Revolver wins the Men's Division at the 2013 U.S. Open
Posted: July 9, 2013 10:43 AM
ESPN’s Evan Lepler commented on Friday that we’d all be lucky to get a men’s final as good as Boston Ironside’s 15-14 pool play win over San Francisco Revolver. Sometimes we get what we wish for.
In the final game of the 2013 U.S. Open Championship, Revolver avenged their Friday loss with a 16-15 win over Boston wherein both teams demonstrated the offensive prowess that places them atop men’s ultimate. Each team broke the other only three times: Revolver to go up 4-3, 5-3 and 11-8 and Ironside to make the score 10-8, 13-12 and 13-13. Even more impressive is that the layout block Ironside’s Rusty Ingold-Smith made to set up his team’s last break was also the final turnover of the game.
"When that D happened, we had a broken play," said Revolver captain Cassidy Rasmussen. "It came from a bit of hesitance from our initiating cutters. We talked about attacking with our legs immediately afterward on the sideline."
Playing, evaluating and playing better was the exact process that Revolver set out to enact all weekend long. From pool play on, San Francisco coach Mike Payne stressed that he was using the U.S. Open to push players into new roles and take stock of his team’s capabilities. Rasmussen was pleased with how that process went.
"We did great," he said. "Coming in, there were a lot of rookies unsure of what their role would be on the team and if they were even supposed to be here. Everybody on this team after this weekend knows exactly why they were taken onto this team. Now it’s just a matter of doing it better."
Revolver’s new roster additions were impressive throughout the tournament. Ironside coach Josh McCarthy noted that handler Nathan White, who is 6’4", posed an immediate matchup problem, Lucas Dallman’s explosive quickness had many spectators asking "who is that?," and Andrew Hagan and Tim Gilligan showed the defensive skill that made them college standouts and will make them defensive stalwarts for Revolver.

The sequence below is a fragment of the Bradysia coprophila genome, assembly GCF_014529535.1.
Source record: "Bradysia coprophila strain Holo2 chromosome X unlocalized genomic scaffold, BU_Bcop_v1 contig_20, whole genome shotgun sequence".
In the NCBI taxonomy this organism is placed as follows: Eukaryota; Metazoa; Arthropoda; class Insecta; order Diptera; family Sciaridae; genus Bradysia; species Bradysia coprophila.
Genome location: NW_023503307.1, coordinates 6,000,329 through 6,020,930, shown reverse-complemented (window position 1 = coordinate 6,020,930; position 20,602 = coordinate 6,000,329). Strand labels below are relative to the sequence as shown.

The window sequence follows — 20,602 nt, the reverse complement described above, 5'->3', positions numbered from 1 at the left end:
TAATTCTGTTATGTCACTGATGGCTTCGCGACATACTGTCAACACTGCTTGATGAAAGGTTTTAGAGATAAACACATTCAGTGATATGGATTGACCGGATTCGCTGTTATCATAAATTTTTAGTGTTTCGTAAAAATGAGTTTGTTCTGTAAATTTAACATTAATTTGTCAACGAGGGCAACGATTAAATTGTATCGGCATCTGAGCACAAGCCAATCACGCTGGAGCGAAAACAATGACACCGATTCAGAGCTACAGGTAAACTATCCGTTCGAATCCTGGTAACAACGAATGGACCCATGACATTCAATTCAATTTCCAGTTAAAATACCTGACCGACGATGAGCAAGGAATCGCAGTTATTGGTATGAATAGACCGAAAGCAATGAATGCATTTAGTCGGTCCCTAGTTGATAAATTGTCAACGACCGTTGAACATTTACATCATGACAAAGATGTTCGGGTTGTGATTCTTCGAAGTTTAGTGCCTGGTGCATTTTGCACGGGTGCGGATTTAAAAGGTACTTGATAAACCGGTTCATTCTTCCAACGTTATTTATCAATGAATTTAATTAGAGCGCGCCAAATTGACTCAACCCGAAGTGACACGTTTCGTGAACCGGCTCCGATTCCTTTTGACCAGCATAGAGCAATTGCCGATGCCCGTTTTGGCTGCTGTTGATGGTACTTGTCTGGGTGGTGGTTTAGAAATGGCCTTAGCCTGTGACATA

Both coaches spoke before the final about a learning process that extended to the other team’s personnel and strategy. Payne noted Ironside’s vertical and horizontal options on offense and said his team would focus on recognizing which Boston was using and falling into the appropriate defensive set as quickly as possible. McCarthy talked about matching up his players against Revolver’s offensive threats. "Against Revolver, match ups are very important," said McCarthy. "This team has a lot of guys who handle and go downfield. I think I have a sense for who I want to try, and if it works it works, and if not, I can learn from it."
After the game, McCarthy was pleased with how his team defended but noted his team’s conversion rate after the turnover as a focal point for upcoming practices. "The D line had seven opportunities but only converted three of those chances. Getting seven turns on an O line like Revolver’s is adequate, but an under 50 percent conversion rate will not win games at this level."
For Revolver’s part, it’s hard to say whether the defensive adjustments Payne noted were the difference; two of the three Ironside turnovers that led to breaks were unforced errors, and the third was a block on a poorly-thrown huck. But when the margins are as thin as they are between Revolver and Ironside, minor tweaks are often the difference.
Early experience in such a tight contest is sure to benefit both teams, as is the early evaluation of their own capabilities relative to one another. "We’ve had two practices coming into this, and the whole tournament was a learning experience," said Rasmussen. "This kind of close game at such a high-quality tournament is going to help us in the future."
We’ll all be lucky if the Triple Crown Tour features more games like this one.
Photos by UltiPhotos.com (extended highlights gallery)
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